soviet


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Related to soviet: Soviet Bloc

so·vi·et

 (sō′vē-ĕt′, -ĭt, sŏv′ē-, sō′vē-ĕt′)
n.
1. One of the popularly elected legislative assemblies that were created after the Russian Revolution (1917) and existed at local, regional, and national levels in the former Soviet Union.
2. Soviet A native or inhabitant of the former Soviet Union.
adj.
1. Of or relating to a soviet.
2. often Soviet Of or relating to the former Soviet Union.

[Russian sovet, council, soviet, from Old Russian sŭvětŭ; see ksun in Indo-European roots.]

soviet

(ˈsəʊvɪət; ˈsɒv-)
n
1. (Government, Politics & Diplomacy) (in the former Soviet Union) an elected government council at the local, regional, and national levels, which culminated in the Supreme Soviet
2. (Historical Terms) (in prerevolutionary Russia) a local revolutionary council
adj
(Government, Politics & Diplomacy) of or relating to a soviet
[C20: from Russian sovyet council, from Old Russian sŭvĕtŭ]

Soviet

(ˈsəʊvɪət; ˈsɒv-)
adj
1. (Placename) of, characteristic of, or relating to the former Soviet Union, its people, or its government
2. (Peoples) of, characteristic of, or relating to the former Soviet Union, its people, or its government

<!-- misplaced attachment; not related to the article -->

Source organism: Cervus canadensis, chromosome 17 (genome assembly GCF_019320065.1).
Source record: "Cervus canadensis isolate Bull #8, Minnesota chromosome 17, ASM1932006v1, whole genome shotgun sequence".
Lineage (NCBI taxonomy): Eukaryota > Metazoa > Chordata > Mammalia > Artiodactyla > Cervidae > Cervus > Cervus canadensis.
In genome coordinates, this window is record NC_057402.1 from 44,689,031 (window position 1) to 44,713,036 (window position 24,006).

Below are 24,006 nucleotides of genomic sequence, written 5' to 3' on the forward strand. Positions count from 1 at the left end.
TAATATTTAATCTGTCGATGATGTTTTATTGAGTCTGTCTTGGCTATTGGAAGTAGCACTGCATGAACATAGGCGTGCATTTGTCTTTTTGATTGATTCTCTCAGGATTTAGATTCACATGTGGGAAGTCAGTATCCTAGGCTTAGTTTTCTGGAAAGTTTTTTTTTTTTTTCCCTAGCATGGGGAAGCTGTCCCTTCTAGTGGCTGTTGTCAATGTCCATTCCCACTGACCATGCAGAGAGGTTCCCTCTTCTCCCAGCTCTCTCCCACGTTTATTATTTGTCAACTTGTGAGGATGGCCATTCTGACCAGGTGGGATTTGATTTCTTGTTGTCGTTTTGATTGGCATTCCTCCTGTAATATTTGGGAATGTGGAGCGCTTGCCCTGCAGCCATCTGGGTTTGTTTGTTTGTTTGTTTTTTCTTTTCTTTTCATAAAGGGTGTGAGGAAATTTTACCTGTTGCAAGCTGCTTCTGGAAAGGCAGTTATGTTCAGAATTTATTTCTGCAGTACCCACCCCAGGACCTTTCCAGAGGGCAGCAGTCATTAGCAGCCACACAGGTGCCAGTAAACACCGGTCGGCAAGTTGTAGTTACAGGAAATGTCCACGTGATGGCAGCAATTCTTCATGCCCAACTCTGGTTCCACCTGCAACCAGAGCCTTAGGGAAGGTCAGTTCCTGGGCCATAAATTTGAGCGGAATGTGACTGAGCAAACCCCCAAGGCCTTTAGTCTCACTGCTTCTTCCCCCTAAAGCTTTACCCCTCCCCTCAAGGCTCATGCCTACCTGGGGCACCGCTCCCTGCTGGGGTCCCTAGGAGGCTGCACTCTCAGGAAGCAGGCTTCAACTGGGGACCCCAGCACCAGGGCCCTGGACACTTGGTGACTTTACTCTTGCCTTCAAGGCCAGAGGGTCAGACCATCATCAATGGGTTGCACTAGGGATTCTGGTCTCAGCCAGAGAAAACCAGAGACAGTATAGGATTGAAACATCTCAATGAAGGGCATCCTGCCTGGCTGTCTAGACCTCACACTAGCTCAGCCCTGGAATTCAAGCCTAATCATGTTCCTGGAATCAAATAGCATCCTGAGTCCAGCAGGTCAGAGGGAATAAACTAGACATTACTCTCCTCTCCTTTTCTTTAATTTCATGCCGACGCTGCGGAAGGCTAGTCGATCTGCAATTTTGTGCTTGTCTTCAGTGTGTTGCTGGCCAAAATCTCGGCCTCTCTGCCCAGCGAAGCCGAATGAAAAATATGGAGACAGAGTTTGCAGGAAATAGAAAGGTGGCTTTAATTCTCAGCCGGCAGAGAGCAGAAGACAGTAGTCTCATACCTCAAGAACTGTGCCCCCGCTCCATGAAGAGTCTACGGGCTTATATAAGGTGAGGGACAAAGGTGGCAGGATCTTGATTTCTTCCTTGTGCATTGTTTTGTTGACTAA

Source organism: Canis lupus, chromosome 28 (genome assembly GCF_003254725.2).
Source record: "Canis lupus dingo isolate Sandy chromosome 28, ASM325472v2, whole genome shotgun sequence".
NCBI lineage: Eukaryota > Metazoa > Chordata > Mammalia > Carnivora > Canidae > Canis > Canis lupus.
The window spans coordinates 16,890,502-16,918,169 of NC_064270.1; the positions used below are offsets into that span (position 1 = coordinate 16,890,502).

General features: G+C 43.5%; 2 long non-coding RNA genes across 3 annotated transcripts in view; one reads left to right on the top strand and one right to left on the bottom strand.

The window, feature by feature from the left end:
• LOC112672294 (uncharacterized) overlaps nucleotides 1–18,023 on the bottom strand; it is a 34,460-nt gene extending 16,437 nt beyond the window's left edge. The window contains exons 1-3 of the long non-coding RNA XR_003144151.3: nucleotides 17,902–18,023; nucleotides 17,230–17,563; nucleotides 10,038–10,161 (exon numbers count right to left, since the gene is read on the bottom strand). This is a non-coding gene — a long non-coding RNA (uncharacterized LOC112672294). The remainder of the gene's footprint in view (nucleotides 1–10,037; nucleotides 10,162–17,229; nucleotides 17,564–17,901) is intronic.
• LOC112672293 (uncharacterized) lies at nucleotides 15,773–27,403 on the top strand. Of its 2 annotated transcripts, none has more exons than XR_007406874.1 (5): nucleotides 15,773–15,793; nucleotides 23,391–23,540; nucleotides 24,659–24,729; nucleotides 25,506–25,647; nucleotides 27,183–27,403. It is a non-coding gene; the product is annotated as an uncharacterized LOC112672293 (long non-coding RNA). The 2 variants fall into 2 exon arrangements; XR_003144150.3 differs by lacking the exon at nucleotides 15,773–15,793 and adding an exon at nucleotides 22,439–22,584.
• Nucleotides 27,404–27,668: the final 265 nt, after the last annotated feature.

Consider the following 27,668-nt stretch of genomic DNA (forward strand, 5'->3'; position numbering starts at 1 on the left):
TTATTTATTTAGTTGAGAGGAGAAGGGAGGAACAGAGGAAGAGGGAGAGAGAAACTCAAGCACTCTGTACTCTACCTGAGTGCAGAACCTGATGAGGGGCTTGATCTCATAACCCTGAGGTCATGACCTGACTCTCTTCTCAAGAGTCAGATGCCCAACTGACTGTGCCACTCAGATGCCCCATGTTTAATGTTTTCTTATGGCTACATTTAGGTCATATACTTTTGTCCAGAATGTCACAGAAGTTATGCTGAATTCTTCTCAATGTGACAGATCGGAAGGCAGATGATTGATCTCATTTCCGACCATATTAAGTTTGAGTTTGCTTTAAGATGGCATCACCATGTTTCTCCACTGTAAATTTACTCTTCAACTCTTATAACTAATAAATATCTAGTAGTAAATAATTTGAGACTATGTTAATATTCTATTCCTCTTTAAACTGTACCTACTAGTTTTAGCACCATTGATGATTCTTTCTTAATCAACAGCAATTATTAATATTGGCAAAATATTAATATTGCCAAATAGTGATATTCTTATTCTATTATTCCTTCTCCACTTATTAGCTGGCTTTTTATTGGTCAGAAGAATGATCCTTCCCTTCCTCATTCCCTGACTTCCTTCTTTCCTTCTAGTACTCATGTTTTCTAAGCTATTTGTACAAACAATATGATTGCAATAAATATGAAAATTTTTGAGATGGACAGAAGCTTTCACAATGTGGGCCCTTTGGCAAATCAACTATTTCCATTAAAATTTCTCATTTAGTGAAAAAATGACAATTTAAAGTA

3. (Government, Politics & Diplomacy) of, characteristic of, or relating to the former Soviet Union, its people, or its government

So•vi•et

(ˈsoʊ viˌɛt, -ɪt, ˌsoʊ viˈɛt)

n.
1. Usually, Soviets. a governing official or citizen of the Soviet Union.
2. (l.c.) (in the Soviet Union)
a. a governmental council, being part of a hierarchy of councils at various levels of government, culminating in the Supreme Soviet.
b. a committee of workers, peasants, or soldiers during the revolutionary period.
3. (l.c.) any similar council in a socialist system of government.
adj.
4. of or pertaining to the Soviet Union or the Soviets.
5. (l.c.) of or pertaining to a soviet.
[1917; < Russian sovét council, advice, Old Russian, Old Church Slavonic sŭvětŭ=sŭ- together, with + větŭ counsel; calque of Greek symboúlion]
So′vi•et•dom, n.

Soviet

A Russian term for a local, regional or national elected government council which grew out of the pre-Revolutionary workers’ councils. These initially democratic bodies were dominated by Bolsheviks (later Communists) after 1917.
ThesaurusAntonymsRelated WordsSynonymsLegend:
Noun1.Soviet - an elected governmental council in a communist country (especially one that is a member of the Union of Soviet Socialist Republics)soviet - an elected governmental council in a communist country (especially one that is a member of the Union of Soviet Socialist Republics)
council - a body serving in an administrative capacity; "student council"
Adj.1.Soviet - of or relating to or characteristic of the former Soviet Union or its people; "Soviet leaders"
Translations
السوفيات
sovětský
sovjet
neuvosto
szovjet
sovét-Sovétmaîur
ソヴェトのソビエトソビエトのソ連の
sovietassovietinissovietų
sovietsovietsky
savet
sovyet
радянський

soviet

[ˈsəʊvɪət]
A. (Pol) (formerly) Nsoviet m
the Soviets (= people) → los soviéticos
B. ADJsoviético
Soviet RussiaRusia f Soviética